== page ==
• No Ending: The only real conclusion in the story is that Jake and Kyra deciding to donate Yang's "brain" to the museum to research but asking them not to display his memories for the world to see. The final shot is just Jake and Mika sitting on the couch together, both stating that they miss Yang.
  • Robosexual: Ada tells Jake that she and Yang "never talked about us like that," but it is clear she felt deeply for him and their relationship is implied to have had a romantic tint, especially when you see Yang's past memories of Ada's "original."
  • Sliding Scale of Robot Intelligence: Either 2 or 3, and a core question of the film. Was Yang sentient? Did he feel? Or was he merely emulating human behaviors the way an animal might—copying something it doesn't really understand? And does it really matter when his family is grieving his loss either way?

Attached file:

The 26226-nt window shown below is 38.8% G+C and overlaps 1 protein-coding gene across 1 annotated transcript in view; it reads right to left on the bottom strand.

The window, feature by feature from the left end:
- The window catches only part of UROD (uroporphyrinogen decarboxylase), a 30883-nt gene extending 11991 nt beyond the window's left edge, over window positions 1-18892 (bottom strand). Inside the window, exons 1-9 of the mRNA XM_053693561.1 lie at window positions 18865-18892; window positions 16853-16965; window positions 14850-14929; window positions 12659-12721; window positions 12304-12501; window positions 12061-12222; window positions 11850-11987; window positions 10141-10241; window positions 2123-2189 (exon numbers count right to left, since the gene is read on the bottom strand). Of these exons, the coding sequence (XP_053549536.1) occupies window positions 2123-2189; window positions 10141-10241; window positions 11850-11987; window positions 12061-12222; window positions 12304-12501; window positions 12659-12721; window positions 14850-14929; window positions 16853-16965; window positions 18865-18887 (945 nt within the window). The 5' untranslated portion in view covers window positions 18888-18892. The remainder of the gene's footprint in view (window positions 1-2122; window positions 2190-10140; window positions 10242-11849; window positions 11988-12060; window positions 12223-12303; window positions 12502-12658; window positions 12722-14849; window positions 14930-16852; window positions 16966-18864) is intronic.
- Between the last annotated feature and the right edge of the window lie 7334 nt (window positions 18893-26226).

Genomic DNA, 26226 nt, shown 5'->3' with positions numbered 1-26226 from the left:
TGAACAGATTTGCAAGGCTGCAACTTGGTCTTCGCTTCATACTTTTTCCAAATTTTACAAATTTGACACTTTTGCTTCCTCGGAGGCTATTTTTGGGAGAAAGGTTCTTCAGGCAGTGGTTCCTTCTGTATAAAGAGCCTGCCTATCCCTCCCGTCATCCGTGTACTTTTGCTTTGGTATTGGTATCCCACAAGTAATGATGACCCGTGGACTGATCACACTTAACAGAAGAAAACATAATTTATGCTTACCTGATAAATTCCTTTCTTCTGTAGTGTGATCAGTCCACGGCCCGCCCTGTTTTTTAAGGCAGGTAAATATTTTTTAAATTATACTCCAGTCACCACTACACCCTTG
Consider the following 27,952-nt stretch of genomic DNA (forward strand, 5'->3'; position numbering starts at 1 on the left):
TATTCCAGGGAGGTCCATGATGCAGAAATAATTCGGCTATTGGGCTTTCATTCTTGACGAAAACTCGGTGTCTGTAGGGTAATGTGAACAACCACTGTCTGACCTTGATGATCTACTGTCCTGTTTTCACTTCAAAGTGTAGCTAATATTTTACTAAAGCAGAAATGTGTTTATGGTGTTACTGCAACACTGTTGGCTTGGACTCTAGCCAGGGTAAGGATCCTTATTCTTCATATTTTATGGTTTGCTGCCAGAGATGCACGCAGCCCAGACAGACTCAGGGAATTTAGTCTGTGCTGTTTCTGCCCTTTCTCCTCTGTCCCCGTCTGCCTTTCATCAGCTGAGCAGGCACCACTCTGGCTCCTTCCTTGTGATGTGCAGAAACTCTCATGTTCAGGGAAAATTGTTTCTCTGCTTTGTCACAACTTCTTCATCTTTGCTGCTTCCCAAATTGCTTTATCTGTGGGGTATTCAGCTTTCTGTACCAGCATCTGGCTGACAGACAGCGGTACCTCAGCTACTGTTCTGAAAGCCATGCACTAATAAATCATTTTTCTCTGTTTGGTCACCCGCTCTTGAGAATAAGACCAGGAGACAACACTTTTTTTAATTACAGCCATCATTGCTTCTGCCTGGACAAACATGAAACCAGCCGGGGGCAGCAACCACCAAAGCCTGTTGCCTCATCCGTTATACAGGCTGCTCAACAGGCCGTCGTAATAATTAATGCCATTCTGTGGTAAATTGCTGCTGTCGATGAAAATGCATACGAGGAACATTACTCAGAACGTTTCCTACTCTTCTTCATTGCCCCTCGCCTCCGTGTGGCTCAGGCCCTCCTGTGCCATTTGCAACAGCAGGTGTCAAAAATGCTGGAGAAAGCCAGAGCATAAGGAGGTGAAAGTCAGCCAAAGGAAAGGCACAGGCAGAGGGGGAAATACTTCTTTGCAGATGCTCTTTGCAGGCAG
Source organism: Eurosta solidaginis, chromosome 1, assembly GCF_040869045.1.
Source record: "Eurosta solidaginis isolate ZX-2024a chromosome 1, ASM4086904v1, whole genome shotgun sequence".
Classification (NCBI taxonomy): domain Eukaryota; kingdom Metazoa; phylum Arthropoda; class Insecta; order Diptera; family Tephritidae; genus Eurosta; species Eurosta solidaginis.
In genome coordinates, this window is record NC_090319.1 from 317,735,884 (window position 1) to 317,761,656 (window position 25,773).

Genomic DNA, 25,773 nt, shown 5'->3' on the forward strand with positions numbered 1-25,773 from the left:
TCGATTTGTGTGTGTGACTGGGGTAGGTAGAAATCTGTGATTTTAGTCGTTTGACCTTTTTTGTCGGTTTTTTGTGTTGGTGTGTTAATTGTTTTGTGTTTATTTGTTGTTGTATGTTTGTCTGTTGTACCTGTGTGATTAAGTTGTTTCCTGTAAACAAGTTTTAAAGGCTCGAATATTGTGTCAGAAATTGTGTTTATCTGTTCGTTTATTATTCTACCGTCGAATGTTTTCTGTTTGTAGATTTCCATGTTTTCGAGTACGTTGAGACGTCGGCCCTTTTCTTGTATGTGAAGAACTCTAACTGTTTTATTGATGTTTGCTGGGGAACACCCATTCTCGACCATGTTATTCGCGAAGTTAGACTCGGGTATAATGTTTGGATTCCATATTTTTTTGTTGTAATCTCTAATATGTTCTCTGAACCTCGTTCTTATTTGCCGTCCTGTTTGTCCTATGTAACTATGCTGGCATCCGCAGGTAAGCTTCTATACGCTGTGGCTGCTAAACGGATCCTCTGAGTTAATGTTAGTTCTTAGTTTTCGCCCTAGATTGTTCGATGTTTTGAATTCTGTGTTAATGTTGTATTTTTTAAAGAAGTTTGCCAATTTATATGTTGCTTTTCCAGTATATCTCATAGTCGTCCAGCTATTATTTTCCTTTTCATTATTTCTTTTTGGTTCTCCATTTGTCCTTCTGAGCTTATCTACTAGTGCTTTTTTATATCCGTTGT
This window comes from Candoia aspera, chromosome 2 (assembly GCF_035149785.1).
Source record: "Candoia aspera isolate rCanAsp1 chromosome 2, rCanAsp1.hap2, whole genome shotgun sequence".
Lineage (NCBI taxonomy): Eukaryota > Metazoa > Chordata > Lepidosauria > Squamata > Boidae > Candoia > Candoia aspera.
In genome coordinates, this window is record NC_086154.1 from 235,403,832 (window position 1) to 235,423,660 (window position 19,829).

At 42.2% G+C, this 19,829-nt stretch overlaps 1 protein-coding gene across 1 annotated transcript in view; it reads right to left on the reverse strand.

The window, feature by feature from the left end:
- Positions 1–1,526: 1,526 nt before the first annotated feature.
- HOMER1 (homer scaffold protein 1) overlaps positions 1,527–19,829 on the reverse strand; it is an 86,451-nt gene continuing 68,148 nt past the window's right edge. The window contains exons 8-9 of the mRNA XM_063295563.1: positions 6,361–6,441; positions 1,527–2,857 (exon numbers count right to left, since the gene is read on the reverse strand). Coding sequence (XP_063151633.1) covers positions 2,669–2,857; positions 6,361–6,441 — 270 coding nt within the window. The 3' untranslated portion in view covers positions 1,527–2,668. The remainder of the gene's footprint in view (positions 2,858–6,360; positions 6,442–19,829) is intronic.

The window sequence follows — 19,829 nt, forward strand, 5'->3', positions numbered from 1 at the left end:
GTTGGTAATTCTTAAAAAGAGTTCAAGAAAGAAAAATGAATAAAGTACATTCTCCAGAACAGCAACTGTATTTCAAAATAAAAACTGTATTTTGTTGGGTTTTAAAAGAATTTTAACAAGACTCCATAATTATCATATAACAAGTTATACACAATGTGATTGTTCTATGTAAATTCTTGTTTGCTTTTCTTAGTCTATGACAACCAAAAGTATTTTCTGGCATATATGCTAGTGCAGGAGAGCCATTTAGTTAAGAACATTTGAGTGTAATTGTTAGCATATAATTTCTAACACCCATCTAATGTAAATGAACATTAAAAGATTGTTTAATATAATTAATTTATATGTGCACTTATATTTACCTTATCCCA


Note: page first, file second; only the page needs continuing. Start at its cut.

• What Measure Is a Non-Human?: When Yang breaks down, it throws the family into disarray. Yang was a machine, but they had grown both to rely on him and to view him as part of the family. For poor Mika, losing Yang is like losing a brother. The film then dives into Jake's exploration of Yang's life, including the revelation that Yang had memories and had belonged to another family for years before being purchased by Jake, a family he seemed to have very strong connections to. Yang's brief second owner described his behavior that led her to return him to the second-hand store as something like grief.